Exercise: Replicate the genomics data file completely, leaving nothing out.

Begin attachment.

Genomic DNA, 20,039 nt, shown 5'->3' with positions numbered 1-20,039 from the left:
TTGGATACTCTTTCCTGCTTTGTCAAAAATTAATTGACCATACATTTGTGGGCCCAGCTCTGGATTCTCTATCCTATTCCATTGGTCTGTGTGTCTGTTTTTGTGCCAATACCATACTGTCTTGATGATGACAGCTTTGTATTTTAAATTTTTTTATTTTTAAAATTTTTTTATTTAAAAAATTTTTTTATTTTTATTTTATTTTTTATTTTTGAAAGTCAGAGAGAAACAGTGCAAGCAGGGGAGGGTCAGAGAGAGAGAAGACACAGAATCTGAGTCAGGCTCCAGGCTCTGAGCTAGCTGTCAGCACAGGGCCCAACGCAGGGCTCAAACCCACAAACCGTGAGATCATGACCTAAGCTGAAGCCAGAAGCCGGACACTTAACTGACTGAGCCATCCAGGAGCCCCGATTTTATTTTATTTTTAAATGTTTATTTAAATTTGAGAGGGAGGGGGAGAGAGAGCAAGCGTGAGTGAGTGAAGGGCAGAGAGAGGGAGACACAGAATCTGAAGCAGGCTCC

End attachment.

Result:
Genomic DNA, 20,039 nt, shown 5'->3' with positions numbered 1-20,039 from the left:
TTGGATACTCTTTCCTGCTTTGTCAAAAATTAATTGACCATACATTTGTGGGCCCAGCTCTGGATTCTCTATCCTATTCCATTGGTCTGTGTGTCTGTTTTTGTGCCAATACCATACTGTCTTGATGATGACAGCTTTGTATTTTAAATTTTTTTATTTTTAAAATTTTTTTATTTAAAAAATTTTTTTATTTTTATTTTATTTTTTATTTTTGAAAGTCAGAGAGAAACAGTGCAAGCAGGGGAGGGTCAGAGAGAGAGAAGACACAGAATCTGAGTCAGGCTCCAGGCTCTGAGCTAGCTGTCAGCACAGGGCCCAACGCAGGGCTCAAACCCACAAACCGTGAGATCATGACCTAAGCTGAAGCCAGAAGCCGGACACTTAACTGACTGAGCCATCCAGGAGCCCCGATTTTATTTTATTTTTAAATGTTTATTTAAATTTGAGAGGGAGGGGGAGAGAGAGCAAGCGTGAGTGAGTGAAGGGCAGAGAGAGGGAGACACAGAATCTGAAGCAGGCTCC